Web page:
North Korea-linked hackers targeted cryptocurrency investors and exchanges just as bitcoin started to soar to record highs, according to a new report.
Cybersecurity firm Recorded Future said malware used in the attacks was similar to that used in the Sony Pictures hack, the global WannaCry ransomware attack and the major cyberheist that hit Bangladesh's central bank.
Based on the malware, Recorded Future said it believes attacks late last year on South Korean cryptocurrency exchanges and their users were carried out by Lazarus, a hacking group that has previously been tied to North Korea.
The malware was created in mid-October and November, just as bitcoin began surging to jaw-dropping heights, according to the report, which was published Tuesday. Other cryptocurrencies like ethereum and monero have also experienced massive jumps in value in recent months.
"This late 2017 campaign is a continuation of North Korea's interest in cryptocurrency, which we now know encompasses a broad range of activities including mining, ransomware, and outright theft," Recorded Future researchers Juan Andres Guerrero-Saade and Priscilla Moriuchi wrote.
The report didn't say how successful the attacks, which included efforts to harvest cryptocurrency exchange users' passwords, might have been.
Many cryptocurrencies are designed to operate outside of the control of governments or banks. That's likely to appeal to North Korea at a time when the U.S. is stepping up efforts to cut the country out of the international financial system over its nuclear weapons program.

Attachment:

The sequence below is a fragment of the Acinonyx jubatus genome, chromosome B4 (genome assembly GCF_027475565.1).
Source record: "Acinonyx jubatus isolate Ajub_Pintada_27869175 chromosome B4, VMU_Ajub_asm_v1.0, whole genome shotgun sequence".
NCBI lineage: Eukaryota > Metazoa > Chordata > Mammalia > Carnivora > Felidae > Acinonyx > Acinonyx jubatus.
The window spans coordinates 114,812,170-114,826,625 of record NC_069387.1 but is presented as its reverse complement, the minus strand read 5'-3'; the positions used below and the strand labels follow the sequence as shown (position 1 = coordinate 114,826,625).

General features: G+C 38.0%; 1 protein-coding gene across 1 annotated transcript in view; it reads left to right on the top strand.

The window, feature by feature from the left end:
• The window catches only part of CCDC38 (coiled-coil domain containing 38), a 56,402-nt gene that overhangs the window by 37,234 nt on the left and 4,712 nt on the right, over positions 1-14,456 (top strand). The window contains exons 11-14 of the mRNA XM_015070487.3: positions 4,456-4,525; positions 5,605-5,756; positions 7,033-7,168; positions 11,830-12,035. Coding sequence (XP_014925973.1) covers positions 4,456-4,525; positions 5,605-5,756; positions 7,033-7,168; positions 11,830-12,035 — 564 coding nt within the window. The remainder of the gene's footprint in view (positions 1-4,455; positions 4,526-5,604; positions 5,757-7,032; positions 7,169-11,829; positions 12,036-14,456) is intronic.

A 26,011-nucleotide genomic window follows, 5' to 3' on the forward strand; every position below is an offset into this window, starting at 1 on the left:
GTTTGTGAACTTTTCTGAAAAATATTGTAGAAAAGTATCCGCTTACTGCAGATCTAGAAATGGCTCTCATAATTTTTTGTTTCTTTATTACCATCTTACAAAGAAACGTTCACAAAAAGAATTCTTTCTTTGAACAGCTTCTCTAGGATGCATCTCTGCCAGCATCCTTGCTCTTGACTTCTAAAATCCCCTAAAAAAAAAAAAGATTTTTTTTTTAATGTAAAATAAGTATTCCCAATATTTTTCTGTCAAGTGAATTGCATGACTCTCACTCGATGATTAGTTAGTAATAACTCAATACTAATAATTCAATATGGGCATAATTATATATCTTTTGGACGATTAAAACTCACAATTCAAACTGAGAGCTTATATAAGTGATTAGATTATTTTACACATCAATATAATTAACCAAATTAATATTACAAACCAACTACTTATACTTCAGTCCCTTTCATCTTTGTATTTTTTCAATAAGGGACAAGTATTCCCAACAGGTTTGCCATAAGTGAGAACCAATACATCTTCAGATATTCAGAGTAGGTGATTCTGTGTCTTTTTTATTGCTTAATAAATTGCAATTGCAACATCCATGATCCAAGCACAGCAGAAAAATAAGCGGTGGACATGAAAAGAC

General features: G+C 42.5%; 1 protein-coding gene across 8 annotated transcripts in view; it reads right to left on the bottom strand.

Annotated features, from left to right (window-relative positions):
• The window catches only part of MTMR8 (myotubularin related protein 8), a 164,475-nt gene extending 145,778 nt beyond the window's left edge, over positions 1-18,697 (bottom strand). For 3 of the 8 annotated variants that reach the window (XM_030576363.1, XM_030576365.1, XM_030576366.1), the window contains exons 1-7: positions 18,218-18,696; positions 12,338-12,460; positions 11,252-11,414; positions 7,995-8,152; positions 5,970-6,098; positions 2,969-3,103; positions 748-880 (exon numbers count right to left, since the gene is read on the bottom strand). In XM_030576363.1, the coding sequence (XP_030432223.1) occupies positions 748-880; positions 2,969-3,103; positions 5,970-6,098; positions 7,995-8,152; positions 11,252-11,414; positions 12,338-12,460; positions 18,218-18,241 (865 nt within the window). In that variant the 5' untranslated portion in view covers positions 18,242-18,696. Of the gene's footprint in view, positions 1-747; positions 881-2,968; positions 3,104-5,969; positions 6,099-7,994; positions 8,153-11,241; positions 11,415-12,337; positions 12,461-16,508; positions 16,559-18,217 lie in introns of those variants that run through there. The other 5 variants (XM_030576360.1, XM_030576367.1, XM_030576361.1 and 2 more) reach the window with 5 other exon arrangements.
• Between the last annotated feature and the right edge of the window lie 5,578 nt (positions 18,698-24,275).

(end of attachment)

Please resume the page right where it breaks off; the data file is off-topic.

Previous reports from cybersecurity firms and South Korean government officials said North Korean hackers had targeted cryptocurrency exchanges in the summer of 2017.
North Korea has repeatedly denied involvement in international hacking attacks. But it has made no secret of its interest in bitcoin and other cryptocurrencies.
In November, the Pyongyang University of Science and Technology touted a lecture from a bitcoin expert who came to North Korea to teach students about the technology behind the digital currency. The university is a high-profile institution where scions of the North Korean elite study.
The revelations of the latest attacks on South Korean investors come as the country's government is considering whether to clamp down on cryptocurrency trading within its borders.
If the South Korean government tightens regulations and exchanges in the country step up security, North Korean hackers may "look to exchanges and users in other countries," the Recorded Future researchers said.